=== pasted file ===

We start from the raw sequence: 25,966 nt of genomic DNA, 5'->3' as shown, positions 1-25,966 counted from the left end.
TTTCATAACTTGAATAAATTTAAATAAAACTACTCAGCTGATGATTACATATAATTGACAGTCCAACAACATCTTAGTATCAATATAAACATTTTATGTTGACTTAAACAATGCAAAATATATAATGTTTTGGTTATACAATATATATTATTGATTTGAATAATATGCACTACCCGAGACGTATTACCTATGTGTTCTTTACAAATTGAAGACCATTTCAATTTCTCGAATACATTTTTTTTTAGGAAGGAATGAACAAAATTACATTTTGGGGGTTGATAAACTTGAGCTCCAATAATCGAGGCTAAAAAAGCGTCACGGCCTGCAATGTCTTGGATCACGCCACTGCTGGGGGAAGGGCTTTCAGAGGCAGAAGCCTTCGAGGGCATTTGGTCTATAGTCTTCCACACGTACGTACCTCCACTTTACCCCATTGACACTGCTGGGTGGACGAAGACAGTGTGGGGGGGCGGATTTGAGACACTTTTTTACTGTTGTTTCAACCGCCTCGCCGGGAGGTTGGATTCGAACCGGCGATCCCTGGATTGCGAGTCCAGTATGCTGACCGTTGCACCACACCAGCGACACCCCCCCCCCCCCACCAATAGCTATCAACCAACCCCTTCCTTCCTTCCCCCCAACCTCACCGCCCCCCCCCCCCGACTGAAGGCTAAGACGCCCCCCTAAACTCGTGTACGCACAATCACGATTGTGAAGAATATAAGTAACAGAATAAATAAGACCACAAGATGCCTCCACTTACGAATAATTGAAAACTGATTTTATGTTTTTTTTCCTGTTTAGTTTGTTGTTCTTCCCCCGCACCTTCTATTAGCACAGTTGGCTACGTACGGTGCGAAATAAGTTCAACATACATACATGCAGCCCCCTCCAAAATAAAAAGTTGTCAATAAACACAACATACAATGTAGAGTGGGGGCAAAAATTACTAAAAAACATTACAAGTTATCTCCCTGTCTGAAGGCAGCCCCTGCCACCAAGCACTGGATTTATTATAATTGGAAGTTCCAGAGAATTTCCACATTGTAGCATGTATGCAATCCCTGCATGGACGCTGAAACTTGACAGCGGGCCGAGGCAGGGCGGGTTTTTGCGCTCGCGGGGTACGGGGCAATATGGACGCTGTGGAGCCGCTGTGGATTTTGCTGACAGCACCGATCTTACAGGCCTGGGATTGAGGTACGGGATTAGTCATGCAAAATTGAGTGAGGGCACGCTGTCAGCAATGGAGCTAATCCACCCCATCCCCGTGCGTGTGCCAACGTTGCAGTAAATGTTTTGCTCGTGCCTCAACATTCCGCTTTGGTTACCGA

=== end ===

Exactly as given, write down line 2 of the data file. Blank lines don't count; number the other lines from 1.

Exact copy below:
TTTCATAACTTGAATAAATTTAAATAAAACTACTCAGCTGATGATTACATATAATTGACAGTCCAACAACATCTTAGTATCAATATAAACATTTTATGTTGACTTAAACAATGCAAAATATATAATGTTTTGGTTATACAATATATATTATTGATTTGAATAATATGCACTACCCGAGACGTATTACCTATGTGTTCTTTACAAATTGAAGACCATTTCAATTTCTCGAATACATTTTTTTTTAGGAAGGAATGAACAAAATTACATTTTGGGGGTTGATAAACTTGAGCTCCAATAATCGAGGCTAAAAAAGCGTCACGGCCTGCAATGTCTTGGATCACGCCACTGCTGGGGGAAGGGCTTTCAGAGGCAGAAGCCTTCGAGGGCATTTGGTCTATAGTCTTCCACACGTACGTACCTCCACTTTACCCCATTGACACTGCTGGGTGGACGAAGACAGTGTGGGGGGGCGGATTTGAGACACTTTTTTACTGTTGTTTCAACCGCCTCGCCGGGAGGTTGGATTCGAACCGGCGATCCCTGGATTGCGAGTCCAGTATGCTGACCGTTGCACCACACCAGCGACACCCCCCCCCCCCCACCAATAGCTATCAACCAACCCCTTCCTTCCTTCCCCCCAACCTCACCGCCCCCCCCCCCCGACTGAAGGCTAAGACGCCCCCCTAAACTCGTGTACGCACAATCACGATTGTGAAGAATATAAGTAACAGAATAAATAAGACCACAAGATGCCTCCACTTACGAATAATTGAAAACTGATTTTATGTTTTTTTTCCTGTTTAGTTTGTTGTTCTTCCCCCGCACCTTCTATTAGCACAGTTGGCTACGTACGGTGCGAAATAAGTTCAACATACATACATGCAGCCCCCTCCAAAATAAAAAGTTGTCAATAAACACAACATACAATGTAGAGTGGGGGCAAAAATTACTAAAAAACATTACAAGTTATCTCCCTGTCTGAAGGCAGCCCCTGCCACCAAGCACTGGATTTATTATAATTGGAAGTTCCAGAGAATTTCCACATTGTAGCATGTATGCAATCCCTGCATGGACGCTGAAACTTGACAGCGGGCCGAGGCAGGGCGGGTTTTTGCGCTCGCGGGGTACGGGGCAATATGGACGCTGTGGAGCCGCTGTGGATTTTGCTGACAGCACCGATCTTACAGGCCTGGGATTGAGGTACGGGATTAGTCATGCAAAATTGAGTGAGGGCACGCTGTCAGCAATGGAGCTAATCCACCCCATCCCCGTGCGTGTGCCAACGTTGCAGTAAATGTTTTGCTCGTGCCTCAACATTCCGCTTTGGTTACCGA